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Ejection of Large Particulate Materials from Giant Unilamellar Vesicles Induced by Electropulsation

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posted on 20.09.2019, 14:44 by Shota Katsuta, Taiji Okano, Keiichiro Koiwai, Hiroaki Suzuki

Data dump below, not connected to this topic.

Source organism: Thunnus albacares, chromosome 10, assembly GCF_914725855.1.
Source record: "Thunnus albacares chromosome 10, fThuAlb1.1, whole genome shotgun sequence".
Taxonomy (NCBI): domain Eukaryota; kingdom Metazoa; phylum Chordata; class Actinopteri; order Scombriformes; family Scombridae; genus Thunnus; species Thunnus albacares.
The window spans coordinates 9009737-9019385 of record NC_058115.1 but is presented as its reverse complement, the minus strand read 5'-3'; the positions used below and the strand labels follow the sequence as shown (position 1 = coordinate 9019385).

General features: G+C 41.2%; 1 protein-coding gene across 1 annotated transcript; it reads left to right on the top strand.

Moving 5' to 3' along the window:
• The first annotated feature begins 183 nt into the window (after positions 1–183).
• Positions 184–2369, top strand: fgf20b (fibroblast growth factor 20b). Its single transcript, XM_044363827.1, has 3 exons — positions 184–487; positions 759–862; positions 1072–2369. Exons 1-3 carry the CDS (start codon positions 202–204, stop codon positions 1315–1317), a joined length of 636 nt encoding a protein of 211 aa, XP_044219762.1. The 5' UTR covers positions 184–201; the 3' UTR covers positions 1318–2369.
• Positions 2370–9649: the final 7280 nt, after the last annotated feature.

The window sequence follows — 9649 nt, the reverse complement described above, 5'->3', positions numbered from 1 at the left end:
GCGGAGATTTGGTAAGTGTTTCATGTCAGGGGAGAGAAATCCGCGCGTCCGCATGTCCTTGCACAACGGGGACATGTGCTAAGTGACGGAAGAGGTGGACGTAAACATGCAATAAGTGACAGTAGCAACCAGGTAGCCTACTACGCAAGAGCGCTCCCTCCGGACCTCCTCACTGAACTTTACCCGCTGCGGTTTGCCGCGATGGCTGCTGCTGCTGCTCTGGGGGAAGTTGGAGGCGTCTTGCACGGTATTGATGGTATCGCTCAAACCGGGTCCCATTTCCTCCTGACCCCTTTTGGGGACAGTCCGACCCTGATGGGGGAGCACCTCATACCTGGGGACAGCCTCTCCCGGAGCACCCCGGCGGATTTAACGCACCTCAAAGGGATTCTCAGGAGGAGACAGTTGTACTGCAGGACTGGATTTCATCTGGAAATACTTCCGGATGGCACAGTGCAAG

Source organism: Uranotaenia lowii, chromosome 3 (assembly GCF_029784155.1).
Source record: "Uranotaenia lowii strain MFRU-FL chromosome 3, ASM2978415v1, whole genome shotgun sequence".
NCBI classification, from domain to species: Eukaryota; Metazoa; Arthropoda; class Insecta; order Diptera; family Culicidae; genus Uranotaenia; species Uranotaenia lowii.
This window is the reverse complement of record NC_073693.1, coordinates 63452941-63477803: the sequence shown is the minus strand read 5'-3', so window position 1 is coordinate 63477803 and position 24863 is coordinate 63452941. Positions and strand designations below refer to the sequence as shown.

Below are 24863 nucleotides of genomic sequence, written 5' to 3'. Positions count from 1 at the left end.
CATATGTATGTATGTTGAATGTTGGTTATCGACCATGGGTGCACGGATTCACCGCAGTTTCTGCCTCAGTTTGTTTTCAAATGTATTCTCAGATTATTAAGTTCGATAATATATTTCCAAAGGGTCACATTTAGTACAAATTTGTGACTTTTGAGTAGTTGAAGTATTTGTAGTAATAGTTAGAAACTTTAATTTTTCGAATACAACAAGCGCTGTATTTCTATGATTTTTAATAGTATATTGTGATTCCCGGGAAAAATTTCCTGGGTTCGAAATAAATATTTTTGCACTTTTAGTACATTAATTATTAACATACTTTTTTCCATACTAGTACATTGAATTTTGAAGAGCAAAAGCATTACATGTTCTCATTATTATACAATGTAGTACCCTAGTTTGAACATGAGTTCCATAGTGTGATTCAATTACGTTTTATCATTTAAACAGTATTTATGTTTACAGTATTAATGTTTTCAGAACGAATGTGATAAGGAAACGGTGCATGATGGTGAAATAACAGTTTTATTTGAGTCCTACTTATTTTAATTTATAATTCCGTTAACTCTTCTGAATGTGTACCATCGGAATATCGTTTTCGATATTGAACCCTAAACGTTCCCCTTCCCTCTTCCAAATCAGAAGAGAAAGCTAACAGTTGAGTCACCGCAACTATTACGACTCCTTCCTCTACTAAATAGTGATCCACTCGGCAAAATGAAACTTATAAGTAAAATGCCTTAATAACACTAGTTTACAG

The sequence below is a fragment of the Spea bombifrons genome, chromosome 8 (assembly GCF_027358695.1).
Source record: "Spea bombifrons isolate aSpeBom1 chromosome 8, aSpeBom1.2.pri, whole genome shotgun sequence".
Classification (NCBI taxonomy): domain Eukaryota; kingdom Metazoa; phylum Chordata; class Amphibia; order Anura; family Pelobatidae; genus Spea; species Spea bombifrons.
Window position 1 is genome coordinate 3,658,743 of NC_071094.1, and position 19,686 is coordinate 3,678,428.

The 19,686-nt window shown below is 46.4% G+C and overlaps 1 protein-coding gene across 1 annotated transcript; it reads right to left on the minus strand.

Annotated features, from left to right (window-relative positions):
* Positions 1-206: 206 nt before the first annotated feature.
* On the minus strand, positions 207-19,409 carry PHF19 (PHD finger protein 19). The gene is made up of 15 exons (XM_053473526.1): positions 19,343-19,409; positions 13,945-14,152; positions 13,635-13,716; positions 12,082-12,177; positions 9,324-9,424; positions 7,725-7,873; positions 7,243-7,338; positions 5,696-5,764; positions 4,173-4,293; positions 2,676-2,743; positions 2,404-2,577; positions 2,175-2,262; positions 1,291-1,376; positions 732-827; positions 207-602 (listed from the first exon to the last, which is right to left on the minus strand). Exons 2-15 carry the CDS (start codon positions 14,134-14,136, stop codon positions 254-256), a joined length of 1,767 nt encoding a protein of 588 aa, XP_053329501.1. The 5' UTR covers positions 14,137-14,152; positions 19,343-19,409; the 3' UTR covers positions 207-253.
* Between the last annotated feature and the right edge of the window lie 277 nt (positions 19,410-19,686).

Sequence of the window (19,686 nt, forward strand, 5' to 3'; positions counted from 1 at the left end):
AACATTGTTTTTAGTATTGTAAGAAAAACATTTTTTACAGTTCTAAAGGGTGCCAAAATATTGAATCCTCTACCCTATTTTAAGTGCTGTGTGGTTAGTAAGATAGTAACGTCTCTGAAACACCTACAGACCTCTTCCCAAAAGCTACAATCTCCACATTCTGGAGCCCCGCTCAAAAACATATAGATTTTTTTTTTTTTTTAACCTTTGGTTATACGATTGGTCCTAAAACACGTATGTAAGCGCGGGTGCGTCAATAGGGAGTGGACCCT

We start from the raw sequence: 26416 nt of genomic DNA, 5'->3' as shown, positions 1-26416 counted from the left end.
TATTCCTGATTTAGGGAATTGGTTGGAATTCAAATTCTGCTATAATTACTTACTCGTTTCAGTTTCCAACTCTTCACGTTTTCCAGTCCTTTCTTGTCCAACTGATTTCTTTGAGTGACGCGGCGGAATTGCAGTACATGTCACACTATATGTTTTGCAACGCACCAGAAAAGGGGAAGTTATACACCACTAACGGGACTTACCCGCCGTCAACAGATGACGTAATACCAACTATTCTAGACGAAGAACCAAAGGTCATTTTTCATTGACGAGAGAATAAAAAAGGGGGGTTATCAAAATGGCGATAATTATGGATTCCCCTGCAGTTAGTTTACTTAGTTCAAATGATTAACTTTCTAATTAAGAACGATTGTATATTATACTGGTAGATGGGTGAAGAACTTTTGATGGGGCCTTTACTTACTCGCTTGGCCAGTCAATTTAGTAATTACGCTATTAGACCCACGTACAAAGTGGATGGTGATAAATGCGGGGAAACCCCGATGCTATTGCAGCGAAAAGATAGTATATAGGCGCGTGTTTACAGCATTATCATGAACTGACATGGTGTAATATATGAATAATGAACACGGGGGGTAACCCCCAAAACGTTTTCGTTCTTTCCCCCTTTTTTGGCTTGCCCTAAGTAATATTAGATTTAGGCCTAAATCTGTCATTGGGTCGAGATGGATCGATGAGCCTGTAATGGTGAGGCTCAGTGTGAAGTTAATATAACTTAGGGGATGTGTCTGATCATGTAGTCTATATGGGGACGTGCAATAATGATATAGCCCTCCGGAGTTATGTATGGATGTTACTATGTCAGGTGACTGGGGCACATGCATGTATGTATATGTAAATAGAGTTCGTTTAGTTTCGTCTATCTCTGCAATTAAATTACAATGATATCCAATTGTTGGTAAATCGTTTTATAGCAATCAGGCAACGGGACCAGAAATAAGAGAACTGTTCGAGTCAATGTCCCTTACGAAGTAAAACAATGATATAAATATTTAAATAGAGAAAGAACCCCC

Electroporation or electropermealization is a technique to open pores in the lipid bilayer membrane of cells and vesicles transiently to increase its permeability to otherwise impermeable molecules. However, the upper size limit of the materials permeable through this operation has not been studied in the past. Here, we investigate the size of the material that can be released (ejected) from giant unilamellar vesicles (GUVs) upon electrical pulsation. We confirm that the volume of GUV shrinks in a stepwise manner upon periodical pulsation, in accordance with previous studies. When the same operation is applied to GUVs that encapsulate microbeads, we find that beads as large as 20 μm can be ejected across the membrane without rupturing the whole GUV structure. We also demonstrate that functional bioactive particulate materials, such as gel balls, vesicles, and cells can be encapsulated in and ejected from GUVs. We foresee that this phenomenon can be applied to precisely regulate the time and location of release of these particulate materials in the microenvironment.